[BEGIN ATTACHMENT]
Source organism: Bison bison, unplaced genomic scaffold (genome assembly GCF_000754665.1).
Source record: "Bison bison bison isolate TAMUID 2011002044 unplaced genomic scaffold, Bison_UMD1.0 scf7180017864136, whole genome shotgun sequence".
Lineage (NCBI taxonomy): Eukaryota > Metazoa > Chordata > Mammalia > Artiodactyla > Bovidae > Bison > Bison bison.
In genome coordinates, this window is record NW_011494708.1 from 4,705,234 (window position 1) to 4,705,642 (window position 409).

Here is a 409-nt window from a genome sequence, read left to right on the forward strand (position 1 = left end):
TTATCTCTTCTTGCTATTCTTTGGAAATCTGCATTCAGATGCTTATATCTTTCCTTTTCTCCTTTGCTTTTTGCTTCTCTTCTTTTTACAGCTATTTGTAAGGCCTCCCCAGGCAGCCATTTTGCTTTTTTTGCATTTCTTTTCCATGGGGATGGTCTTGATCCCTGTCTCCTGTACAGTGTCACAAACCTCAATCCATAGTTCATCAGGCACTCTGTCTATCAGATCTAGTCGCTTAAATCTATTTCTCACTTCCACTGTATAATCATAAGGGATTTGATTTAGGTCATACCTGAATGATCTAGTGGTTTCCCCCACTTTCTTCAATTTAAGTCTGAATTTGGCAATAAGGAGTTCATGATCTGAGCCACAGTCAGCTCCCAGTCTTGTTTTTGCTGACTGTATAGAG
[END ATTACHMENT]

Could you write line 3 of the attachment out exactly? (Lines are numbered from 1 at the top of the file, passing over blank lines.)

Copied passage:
Lineage (NCBI taxonomy): Eukaryota > Metazoa > Chordata > Mammalia > Artiodactyla > Bovidae > Bison > Bison bison.